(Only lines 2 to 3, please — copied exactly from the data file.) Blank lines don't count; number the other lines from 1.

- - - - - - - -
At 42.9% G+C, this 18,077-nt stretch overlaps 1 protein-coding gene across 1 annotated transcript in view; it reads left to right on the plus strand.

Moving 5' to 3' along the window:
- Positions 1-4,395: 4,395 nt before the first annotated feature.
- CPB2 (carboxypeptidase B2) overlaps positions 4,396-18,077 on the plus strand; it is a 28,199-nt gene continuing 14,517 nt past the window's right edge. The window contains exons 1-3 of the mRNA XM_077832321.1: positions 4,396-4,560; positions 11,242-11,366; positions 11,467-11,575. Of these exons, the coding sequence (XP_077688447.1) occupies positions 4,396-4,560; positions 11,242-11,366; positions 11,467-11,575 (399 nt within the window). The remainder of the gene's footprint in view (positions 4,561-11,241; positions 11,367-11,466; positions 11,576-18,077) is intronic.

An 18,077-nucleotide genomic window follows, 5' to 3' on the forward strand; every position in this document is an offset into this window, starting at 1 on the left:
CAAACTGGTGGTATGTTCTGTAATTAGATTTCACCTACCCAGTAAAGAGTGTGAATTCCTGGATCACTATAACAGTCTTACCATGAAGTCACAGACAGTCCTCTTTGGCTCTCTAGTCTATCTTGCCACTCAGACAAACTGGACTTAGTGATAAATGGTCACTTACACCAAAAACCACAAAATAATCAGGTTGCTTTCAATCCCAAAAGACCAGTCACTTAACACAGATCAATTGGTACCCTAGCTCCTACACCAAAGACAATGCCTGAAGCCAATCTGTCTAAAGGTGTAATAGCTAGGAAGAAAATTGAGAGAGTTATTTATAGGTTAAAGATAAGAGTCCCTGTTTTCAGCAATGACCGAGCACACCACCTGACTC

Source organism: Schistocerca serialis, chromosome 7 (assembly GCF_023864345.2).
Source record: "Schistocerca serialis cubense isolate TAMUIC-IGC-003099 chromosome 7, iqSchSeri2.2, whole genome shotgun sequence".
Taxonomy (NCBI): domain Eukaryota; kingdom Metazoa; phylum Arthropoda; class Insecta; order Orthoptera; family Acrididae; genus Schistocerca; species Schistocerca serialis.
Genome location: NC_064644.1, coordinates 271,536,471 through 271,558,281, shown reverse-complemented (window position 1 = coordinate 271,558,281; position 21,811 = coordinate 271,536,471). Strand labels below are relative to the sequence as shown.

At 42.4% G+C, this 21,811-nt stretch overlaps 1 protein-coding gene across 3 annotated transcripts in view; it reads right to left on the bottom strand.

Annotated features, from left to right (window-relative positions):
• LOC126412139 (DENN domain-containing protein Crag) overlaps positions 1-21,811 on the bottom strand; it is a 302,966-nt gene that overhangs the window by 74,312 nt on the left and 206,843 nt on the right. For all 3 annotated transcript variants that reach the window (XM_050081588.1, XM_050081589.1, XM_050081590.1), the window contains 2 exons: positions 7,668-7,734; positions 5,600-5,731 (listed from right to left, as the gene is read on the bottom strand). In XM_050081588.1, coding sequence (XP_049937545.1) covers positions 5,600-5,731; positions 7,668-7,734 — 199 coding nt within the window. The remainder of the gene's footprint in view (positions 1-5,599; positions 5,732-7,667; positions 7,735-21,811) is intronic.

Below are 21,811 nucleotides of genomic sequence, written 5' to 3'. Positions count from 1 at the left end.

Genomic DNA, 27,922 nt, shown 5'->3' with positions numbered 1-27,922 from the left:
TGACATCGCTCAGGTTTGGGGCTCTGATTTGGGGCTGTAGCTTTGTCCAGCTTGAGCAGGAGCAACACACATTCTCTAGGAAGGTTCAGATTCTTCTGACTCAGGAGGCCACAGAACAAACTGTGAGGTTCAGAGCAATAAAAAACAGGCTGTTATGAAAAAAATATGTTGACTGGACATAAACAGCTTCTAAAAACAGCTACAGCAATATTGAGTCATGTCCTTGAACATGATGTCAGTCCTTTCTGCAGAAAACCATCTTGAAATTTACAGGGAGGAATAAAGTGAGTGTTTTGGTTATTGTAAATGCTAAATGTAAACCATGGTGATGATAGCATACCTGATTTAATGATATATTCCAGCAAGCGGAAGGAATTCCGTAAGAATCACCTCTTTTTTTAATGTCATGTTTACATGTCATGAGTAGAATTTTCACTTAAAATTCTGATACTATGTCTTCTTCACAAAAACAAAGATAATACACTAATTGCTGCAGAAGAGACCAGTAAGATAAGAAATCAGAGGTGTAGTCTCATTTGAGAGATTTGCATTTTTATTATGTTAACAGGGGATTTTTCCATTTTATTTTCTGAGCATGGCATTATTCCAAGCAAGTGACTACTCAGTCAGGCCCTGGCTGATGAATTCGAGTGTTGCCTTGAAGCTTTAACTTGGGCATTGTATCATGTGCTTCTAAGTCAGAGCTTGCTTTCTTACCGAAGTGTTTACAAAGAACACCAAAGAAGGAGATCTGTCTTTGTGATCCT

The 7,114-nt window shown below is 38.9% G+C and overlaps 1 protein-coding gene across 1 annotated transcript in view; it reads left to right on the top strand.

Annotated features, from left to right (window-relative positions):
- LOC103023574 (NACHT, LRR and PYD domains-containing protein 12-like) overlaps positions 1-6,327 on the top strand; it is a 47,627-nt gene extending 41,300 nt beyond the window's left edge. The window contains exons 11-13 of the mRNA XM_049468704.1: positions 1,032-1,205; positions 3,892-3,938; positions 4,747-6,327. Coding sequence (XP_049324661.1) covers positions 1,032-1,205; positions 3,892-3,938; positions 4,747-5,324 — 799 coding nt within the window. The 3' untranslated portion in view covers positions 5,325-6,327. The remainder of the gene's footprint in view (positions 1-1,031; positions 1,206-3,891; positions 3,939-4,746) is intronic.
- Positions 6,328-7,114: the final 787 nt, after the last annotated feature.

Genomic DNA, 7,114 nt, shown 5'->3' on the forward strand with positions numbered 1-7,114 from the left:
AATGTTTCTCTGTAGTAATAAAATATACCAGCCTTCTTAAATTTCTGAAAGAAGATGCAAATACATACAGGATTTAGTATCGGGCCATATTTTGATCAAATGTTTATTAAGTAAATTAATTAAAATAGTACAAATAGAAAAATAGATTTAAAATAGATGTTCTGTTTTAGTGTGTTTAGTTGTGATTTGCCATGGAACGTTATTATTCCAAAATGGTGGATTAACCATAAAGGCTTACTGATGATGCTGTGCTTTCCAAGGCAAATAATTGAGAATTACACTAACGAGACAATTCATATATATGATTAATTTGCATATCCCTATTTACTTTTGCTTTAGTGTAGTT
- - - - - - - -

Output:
Moving 5' to 3' along the window:
- Positions 1-4,395: 4,395 nt before the first annotated feature.